The name Ida Lupino became a part of my cultural consciousness when I was about ten years old. I grew up watching classic American television shows such as Gilligan’s Island, Bewitched and The Ghost and Mrs. Muir—all shows which featured Lupino as a guest director at one time or another in the mid to late 1960s. Not only was I entertained by the antics of Island castaways Thurston Howell III and his wife Lovey, I thought it odd that a woman—and a peculiarly named woman like Ida Lupino, at that—directed the program! How could that be? All the other names I noticed on the credits of my preferred shows were those of men.
Fast forward to the mid 1980s, and I am beginning my career at The Museum of Modern Art as a cataloguer in the Department of Film. In those days, the entire film collection was recorded on 4×6-inch index cards; the notations, some going back to the late 1930s, were hand- or typewritten. They offered an extraordinary history of acquisitions and technical and filmographic information that was unique to MoMA. I recall coming across the catalog cards for the film Never Fear, directed by Ida Lupino and released in 1950. I was unfamiliar with the film, but knew something about her work as a director because of the television shows I watched as a child. While I was working on various cataloguing tasks, Never Fear was the subject of a Film Department preservation project. It happened that MoMA owned the holy grail of all film elements: the 35mm nitrate original camera negative. The original camera negative (OCN) is the film that was in the camera, on the set during the original principal photography. The OCN reflects exactly what the director intended on set; in the pre-digital-fix world of the 1950s, any special effects were cut into the OCN (and matched to the soundtrack negative) at a later stage.
MoMA’s good fortune to acquire the OCN came in 1978, when ABC Pictures International donated a large collection of nitrate materials they picked up when they purchased the Selznick International Pictures library. Contained in this noteworthy collection were films by Alfred Hitchcock (Spellbound , Rebecca ), William A. Wellman (Nothing Sacred ), and John Cromwell (Since You Went Away ), as well as the OCN for Never Fear. As the physical condition of the nitrate OCN was excellent, the course of film preservation to acetate film (nonflammable safety film stock) was pretty much a textbook case. New 35mm acetate negatives and a fine-grain master were made along with exhibition copies. Luckily, the nitrate OCN responded very well as source material during the preservation—meaning no special fixes were required, and the exhibition copies look and sound faithfully to what audiences saw in 1950.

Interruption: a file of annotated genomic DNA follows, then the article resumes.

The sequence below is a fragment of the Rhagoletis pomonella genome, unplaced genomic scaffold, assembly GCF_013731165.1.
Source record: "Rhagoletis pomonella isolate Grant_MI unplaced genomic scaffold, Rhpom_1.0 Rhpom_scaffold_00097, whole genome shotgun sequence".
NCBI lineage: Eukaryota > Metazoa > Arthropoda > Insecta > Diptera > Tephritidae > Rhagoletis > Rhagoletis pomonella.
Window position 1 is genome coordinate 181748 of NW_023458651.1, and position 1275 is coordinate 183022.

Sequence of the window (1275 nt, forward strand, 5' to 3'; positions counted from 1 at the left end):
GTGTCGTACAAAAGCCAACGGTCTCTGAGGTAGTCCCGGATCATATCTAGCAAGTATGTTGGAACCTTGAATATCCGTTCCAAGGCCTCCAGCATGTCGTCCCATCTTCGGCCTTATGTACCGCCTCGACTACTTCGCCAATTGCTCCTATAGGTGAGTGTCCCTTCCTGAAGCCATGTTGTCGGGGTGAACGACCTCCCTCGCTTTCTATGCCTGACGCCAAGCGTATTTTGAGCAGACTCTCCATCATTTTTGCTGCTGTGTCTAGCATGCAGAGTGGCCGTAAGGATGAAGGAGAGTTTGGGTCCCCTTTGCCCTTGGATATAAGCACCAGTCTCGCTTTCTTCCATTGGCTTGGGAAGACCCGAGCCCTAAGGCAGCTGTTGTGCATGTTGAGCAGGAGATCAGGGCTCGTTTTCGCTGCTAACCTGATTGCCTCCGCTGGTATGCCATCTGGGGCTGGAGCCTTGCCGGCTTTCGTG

Recently my colleague, film conservator Peter Williamson, and I were discussing the work of women in the collection and wondering how many sound-era feature films by women directors had been preserved by MoMA. It appears there are only two: Ida Lupino’s Never Fear and Shirley Clarke’s nonfiction feature Portrait of Jason (1967). As Clarke worked primarily as an independent filmmaker, it turns out Lupino’s work is the only feature film preserved by MoMA that was directed by a woman working in the Hollywood studio system. Quite an auspicious achievement.
Never Fear was Ida Lupino’s directorial debut. The film stars unknowns Sally Forrest and Keefe Braselle as Carol and Guy, a dance team up-and-coming on the Los Angeles night club circuit. The night after their triumphant performance, Carol is sick and later learns she has contracted polio. (Lupino was diagnosed with polio in 1934.) Carol’s dancing career is over and she turns away from Guy, now her fiancé. As part of her rehabilitation, Carol enters the famed Kabat-Kaiser Institute in Santa Monica to regain her ability to walk and her diminished self-worth. Never Fear was produced by Lupino and her then husband Collier Young for their production company, The Filmmakers.
Today, Never Fear is safely preserved longterm for the life span of a 35mm celluloid print—which we estimate at about one hundred years under ideal storage conditions and proper use. This film will screen at MoMA on August 27 and September 9 as part of Ida Lupino: Mother Directs, an exhibition presented in conjunction with MoMA’s publication Modern Women: Women Artists at The Museum of Modern Art and organized by yours truly! I hope local readers will consider joining us for this fascinating film—a work significant both for film history and for the history of MoMA itself.